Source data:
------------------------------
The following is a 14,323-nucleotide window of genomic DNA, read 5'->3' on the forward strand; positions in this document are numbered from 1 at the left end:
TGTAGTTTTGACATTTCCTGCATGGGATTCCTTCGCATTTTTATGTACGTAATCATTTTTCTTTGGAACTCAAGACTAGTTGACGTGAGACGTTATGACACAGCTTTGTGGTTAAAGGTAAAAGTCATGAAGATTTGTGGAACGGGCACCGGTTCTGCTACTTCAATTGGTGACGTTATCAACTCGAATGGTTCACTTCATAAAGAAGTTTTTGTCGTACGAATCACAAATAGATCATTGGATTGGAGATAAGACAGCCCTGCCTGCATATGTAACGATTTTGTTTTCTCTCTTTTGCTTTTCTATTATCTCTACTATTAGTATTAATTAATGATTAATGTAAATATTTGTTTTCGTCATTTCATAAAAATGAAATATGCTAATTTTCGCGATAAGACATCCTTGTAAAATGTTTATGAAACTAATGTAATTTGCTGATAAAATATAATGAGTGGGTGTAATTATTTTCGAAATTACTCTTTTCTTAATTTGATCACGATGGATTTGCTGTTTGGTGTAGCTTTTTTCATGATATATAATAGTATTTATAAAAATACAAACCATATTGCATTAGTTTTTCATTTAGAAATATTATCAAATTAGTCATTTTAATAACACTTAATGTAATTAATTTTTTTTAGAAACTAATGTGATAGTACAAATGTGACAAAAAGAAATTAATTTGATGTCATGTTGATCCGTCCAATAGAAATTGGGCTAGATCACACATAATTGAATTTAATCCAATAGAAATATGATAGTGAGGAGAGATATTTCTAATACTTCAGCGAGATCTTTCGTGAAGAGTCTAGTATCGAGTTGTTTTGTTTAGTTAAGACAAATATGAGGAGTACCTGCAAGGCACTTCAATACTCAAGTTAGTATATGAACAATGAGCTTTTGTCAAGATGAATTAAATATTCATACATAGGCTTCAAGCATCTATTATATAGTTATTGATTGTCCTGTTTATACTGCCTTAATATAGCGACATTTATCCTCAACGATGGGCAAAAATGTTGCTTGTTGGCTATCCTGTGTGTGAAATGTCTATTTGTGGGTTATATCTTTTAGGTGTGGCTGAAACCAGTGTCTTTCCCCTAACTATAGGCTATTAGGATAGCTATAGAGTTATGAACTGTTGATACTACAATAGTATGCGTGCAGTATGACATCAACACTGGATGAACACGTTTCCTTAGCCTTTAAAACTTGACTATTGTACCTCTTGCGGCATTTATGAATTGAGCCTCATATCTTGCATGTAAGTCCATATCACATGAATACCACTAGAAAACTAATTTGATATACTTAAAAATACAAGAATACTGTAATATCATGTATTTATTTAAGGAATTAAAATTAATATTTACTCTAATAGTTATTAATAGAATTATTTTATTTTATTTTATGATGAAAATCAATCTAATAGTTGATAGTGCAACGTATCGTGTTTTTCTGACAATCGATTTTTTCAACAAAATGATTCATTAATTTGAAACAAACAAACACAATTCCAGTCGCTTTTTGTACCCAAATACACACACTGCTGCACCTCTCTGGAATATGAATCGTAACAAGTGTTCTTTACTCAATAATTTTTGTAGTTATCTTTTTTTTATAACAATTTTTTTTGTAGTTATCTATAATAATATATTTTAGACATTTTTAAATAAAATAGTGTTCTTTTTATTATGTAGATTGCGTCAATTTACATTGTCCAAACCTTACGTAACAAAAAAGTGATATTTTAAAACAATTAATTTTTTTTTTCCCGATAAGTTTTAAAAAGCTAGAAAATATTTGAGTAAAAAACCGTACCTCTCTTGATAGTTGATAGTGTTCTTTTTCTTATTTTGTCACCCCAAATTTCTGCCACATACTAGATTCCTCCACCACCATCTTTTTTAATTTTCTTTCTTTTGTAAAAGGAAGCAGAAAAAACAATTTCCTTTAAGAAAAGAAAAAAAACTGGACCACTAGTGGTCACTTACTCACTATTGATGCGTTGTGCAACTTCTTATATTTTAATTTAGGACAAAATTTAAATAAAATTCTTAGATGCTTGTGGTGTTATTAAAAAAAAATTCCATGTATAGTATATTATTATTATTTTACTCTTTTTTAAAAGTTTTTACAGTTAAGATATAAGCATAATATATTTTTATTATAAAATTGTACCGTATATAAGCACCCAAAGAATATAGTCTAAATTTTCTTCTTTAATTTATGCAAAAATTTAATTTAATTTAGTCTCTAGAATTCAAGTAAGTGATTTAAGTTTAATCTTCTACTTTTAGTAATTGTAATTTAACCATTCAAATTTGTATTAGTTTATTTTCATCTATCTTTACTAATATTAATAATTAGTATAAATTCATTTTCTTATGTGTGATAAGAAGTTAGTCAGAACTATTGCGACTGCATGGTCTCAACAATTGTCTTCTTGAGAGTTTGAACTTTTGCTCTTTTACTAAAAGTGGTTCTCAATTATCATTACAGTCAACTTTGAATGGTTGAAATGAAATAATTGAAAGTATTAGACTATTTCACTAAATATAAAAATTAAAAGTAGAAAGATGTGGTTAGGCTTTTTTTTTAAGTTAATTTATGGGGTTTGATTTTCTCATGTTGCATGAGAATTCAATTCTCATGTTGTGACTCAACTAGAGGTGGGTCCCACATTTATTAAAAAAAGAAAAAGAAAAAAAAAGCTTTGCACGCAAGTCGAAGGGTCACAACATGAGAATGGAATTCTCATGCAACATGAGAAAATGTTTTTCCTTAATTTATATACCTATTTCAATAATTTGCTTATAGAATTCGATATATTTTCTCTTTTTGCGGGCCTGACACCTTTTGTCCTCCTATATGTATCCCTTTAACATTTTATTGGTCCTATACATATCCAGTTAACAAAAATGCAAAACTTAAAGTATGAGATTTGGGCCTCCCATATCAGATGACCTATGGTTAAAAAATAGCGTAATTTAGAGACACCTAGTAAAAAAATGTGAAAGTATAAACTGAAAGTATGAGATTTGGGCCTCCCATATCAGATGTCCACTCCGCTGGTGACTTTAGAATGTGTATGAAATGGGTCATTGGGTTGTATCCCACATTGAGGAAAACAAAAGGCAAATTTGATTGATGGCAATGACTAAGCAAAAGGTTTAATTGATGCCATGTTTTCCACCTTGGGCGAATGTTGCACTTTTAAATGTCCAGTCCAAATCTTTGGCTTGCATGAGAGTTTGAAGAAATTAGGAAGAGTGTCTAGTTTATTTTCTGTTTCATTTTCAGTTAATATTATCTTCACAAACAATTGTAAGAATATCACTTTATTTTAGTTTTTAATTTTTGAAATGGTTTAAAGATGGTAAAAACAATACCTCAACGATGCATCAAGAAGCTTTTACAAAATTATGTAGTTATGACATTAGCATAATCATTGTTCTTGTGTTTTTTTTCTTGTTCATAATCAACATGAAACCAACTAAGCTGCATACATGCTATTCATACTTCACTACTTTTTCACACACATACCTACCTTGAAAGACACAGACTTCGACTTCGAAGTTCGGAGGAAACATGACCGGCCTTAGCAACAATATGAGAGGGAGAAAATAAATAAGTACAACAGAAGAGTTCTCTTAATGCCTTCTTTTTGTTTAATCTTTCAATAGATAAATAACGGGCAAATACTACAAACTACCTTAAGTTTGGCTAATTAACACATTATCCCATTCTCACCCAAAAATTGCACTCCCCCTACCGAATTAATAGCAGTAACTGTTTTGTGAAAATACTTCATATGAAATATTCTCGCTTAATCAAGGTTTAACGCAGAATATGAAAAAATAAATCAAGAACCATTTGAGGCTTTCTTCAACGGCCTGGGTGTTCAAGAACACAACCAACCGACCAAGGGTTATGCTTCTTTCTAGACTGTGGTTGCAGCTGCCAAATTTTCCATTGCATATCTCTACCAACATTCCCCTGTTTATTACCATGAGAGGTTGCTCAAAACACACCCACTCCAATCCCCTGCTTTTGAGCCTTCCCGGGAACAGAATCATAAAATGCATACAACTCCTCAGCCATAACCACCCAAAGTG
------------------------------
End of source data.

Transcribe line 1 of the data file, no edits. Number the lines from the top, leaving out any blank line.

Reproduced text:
The following is a 14,323-nucleotide window of genomic DNA, read 5'->3' on the forward strand; positions in this document are numbered from 1 at the left end: